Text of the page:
Also in this video I show how to easily and quickly put on strappy sandals while wearing a corset (either slip-on sandals, one with an elasticated heel or this even works with shoes that have a buckle at the ankle). Bonus: you can even get a quick quad stretch with this method.
A quick post on one of my favourite items in my wardrobe these days: the “Corset Jacket”. It looks like a two-button blazer in the front but has two rows of grommets in the back with ribbon, to tighten the jacket slightly. In my opinion this jacket looks stunning when worn over a corset and tightened to show off the silhouette. I often have problems finding jackets that have broad shoulders, long sleeves and are large in the -ahem- chest area, without leaving me swimming in the waist and hips. A jacket that was adjustable in the waist seemed like a suitable solution. After looking at the sizing for shoulder breadth/ sleeve length of these jackets, I took a chance and ordered a size medium.
I’m not good at officially reviewing leather garments as I don’t own many leather items, but I can say that all the seams are stitched (not just “taped”), the lining in it fits well, it seems symmetric and the quality of the different pieces of leather is good and uniform throughout. Although it’s not advertised as a raincoat, I use it as such and I feel like the coolest person in the world walking around in my leather jacket while everyone else is in plastic ponchos and fluorescent windbreakers.
Also in this outfit I’m wearing:
a pink/white cincher (which will be reviewed in the future)
“jeggings” (jean leggings) which fit nicely under a corset because it doesn’t have a bulky waistband
a fitted white zippered blouse. I personally find that zippered shirts are more comfortable under corsets compared to button-down shirts, because buttons are lumpy against my skin and zips are more uniform.
I completed this outfit with simple black flats and a black small purse, and wore this out to sushi with friends. :)
This entry is a summary of the review video “Leatherotics Overbust Corset 1919 Review” which you can watch on YouTube here:
Front is about 15.5 inches high; the highest part (from the apex of the bust) is a bit over 16 inches high, however I requested extra length in my corset. Gives a gentle silhouette. The standard size would be appropriate for average torso length. Gives gentle hipspring (although no pinching around the iliac crest). It is not longline however. Also gives a very straight, flat profile. The cut of this corset makes it able to be worn by women of many different bust sizes – would likely fit cups B-D best.
2 main layers; fashion layer is 100% nappa leather (0.8mm thick), and the lining is black cotton twill. Internal boning channels are also made from twill. *Note however that this corset is available in several colours, for both leather and satin fashion layers.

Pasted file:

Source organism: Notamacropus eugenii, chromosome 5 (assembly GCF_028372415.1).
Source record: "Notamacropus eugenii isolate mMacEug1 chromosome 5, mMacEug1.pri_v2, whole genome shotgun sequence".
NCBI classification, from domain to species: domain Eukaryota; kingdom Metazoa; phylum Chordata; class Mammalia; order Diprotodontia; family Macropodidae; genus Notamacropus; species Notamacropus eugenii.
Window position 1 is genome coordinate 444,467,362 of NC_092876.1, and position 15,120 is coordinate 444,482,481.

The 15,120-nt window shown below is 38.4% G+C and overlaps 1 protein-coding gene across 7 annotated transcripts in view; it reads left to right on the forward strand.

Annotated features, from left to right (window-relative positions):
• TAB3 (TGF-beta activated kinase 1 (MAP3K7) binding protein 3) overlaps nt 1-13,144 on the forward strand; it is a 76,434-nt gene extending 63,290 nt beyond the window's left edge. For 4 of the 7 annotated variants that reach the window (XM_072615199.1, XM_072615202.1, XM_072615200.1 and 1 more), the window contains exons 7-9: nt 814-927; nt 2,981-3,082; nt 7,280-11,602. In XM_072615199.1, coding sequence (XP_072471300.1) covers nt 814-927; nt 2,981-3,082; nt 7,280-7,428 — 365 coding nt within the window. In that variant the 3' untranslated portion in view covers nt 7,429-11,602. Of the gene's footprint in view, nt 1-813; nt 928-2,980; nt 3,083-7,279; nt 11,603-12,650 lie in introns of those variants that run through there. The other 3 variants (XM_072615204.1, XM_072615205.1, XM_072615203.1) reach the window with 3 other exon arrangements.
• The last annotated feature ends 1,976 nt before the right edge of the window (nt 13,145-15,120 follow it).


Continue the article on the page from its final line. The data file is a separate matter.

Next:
6 panel pattern, no hip gores. Panels appear to be topstitched and boning channels are internal. Also has 4 garter tabs.
Black leather binding neatly machine stitched on both outside and inside. Inside is trimmed down, not folded under, to reduce bulk. This is normal.
1″ wide waist tape visible on the inside, made of satin ribbon and secured at the boning channels.
Attached 6.25″ wide fabric lacing protector on the back made of black twill (somewhat quilted!); also includes a black twill placket under busk.
Slightly wider than standard, flexible busk (a bit less than an inch on each side) about 14″ long (7 pins); when fastened it is quite secure and doesn’t bend as easily.
14 steel bones not including busk. 10 spirals (1/4″ wide) in external channels, 4 flats (1/4″ wide) sandwiching the grommets.
36 grommets total, size #00 two-part grommets with moderate flange; set equidistantly, no splits, no wear/fraying/pulling out of grommets
Strong nylon braided shoe-lace style laces; they’re not too thick, they grip well and they are long enough. Not much spring to it. Very difficult to break.
Standard size satin version of this is £49 UK (about $80 USD), while standard size leather version is £79 (about $125 USD).
I was surprised by how flattering this little overbust was on me. The extra length was definitely a good idea, and I don’t regret the decision to have it special ordered with another two inches of length added to the top. As far as people being surprised that I would ever own a leather overbust due to its questionable connotations, I’d have probably readily worn this with a floral peasant skirt or a white glittery tutu back in 2012, although these days I don’t wear much leather at all.